This isn’t to knock Amazon uniquely. The fact that this was happening in 2014 shows they were simply making mistakes three to five years ahead of the broader HR technology market.
The real point here is that I don’t know if we’ve truly learned how to manage this inherent risk.
What the Click?
LinkedIn announced it is moving its core talent products (LinkedIn Jobs and Recruiter) to a single platform. A unified platform and dataset will be a big win for users and hopefully allow them to add on more capabilities.
David Bernstein writes in Recruiting Daily about recruiting automation and chatbot progress. As an aside, he also highlights the continuing consolidation along the fringes of AI-powered solutions in talent.
Plenty is written about engaging employees but how about the rest of the workforce? HR Technologist covers how contingent and contract workers can be shown the love as well.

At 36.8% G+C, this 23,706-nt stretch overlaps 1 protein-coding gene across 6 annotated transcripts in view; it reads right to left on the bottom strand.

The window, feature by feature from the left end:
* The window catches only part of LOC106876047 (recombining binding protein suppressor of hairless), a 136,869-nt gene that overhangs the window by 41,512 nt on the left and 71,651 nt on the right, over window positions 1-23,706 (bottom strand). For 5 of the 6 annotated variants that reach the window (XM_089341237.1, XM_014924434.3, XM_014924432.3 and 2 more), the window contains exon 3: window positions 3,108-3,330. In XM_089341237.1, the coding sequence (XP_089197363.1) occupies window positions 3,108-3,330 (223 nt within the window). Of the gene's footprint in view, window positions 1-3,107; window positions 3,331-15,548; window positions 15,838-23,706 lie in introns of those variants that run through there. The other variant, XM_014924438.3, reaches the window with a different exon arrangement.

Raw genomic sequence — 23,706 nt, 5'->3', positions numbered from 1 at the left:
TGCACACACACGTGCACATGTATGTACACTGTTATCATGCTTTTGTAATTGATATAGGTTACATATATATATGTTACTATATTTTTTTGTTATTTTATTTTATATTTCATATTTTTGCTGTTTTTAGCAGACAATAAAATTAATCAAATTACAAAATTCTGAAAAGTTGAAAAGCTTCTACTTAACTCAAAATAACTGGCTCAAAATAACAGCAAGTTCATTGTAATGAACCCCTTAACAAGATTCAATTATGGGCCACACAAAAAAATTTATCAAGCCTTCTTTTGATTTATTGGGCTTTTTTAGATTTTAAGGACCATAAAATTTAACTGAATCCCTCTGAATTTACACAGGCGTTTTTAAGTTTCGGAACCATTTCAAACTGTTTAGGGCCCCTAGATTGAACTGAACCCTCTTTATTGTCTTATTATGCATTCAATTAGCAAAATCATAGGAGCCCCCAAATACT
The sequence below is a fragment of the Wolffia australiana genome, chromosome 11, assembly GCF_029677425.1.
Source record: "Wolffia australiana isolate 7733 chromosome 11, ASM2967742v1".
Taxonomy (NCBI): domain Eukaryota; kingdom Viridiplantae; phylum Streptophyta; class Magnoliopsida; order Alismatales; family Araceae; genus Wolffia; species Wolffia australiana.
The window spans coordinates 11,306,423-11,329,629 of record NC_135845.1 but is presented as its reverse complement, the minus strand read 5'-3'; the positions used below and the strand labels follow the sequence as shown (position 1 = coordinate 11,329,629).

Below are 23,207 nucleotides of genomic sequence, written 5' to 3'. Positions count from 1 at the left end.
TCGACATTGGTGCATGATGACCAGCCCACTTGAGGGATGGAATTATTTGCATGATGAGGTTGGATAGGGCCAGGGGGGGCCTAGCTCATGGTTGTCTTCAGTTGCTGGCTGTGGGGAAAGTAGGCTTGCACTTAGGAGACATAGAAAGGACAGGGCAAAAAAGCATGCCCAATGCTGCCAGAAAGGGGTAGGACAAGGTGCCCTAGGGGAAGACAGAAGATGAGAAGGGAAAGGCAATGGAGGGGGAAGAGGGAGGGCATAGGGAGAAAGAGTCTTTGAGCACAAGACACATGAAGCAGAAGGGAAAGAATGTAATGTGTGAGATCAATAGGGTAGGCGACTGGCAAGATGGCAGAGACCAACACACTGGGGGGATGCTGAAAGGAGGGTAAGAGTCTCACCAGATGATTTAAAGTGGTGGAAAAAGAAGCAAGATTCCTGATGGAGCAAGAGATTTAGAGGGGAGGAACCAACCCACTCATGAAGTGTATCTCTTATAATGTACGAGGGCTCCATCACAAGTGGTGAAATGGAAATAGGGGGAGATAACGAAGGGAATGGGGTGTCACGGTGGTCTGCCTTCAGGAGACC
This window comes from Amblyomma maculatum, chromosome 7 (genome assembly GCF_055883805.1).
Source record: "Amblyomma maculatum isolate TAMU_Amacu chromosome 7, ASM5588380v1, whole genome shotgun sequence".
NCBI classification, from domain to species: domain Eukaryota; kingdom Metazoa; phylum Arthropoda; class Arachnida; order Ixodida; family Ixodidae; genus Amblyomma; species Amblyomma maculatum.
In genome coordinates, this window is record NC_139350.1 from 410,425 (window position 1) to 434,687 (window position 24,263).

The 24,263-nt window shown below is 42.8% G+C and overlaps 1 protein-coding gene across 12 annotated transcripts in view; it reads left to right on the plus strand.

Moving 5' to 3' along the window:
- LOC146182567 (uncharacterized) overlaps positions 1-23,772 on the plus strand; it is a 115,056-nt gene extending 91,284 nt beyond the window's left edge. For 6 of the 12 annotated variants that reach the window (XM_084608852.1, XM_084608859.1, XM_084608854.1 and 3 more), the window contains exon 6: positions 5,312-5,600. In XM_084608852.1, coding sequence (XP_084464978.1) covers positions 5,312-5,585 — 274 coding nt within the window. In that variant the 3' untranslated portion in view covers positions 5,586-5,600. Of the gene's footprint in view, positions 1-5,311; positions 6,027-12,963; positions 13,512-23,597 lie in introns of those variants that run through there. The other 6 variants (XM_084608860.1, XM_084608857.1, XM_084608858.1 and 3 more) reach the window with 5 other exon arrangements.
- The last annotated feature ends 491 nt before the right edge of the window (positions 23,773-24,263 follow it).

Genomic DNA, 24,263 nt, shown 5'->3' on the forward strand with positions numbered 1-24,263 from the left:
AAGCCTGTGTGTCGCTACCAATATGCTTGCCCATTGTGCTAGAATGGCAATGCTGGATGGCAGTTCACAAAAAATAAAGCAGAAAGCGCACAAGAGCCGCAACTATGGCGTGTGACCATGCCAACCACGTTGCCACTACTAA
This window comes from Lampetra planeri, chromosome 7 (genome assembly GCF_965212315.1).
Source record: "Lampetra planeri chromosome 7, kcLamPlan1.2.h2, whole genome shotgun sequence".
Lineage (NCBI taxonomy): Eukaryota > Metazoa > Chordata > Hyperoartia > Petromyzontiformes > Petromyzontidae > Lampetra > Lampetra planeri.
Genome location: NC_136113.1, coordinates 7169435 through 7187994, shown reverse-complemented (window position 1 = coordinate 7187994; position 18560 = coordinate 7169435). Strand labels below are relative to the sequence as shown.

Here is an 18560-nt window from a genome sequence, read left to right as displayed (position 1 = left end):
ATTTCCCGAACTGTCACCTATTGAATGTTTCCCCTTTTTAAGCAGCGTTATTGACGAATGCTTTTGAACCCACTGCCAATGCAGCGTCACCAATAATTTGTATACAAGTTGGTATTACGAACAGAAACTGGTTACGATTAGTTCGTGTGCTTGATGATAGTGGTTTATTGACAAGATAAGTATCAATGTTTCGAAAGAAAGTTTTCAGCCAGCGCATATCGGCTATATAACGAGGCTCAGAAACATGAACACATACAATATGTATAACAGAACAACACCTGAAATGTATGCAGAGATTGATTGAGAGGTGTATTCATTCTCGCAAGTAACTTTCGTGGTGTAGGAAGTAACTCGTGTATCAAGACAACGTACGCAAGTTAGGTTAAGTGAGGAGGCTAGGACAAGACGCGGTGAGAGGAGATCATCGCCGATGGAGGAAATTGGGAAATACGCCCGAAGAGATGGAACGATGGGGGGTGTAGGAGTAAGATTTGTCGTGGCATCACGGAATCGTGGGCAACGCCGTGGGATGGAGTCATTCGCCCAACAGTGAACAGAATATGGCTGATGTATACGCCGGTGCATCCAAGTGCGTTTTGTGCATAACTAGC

The Degreed blog covers the history of corporate learning and development, though their claim that my Super Smash Bros and Third Eye Blind knowledge is irrelevant is sorely incorrect.
Workhuman (formerly Globoforce) announced revenues of $500M in 2018 and are forecasting $700M in 2019 — big growth in the employee recognition space. They continue to split employee growth between Dublin and Boston.
Last week, I mentioned that IQ was out for CQ (C is for culture). This week? AQ (A is for adaptability) is in as the BBC covers why adaptability is so important for the changing workplace.
WeWork The Tech(?) Company
Last week, WeWork (or, as they are now called, The We Company) filed its S-1 paperwork to go public and it filled the internet with some cutting commentary on what is and isn’t tech in 2019. The We Company is in the real estate business: They spend most of their money on property leases, which are then resold. Yet, their filing is filled with techno language. As Elizabeth Lopatto for The Verge writes: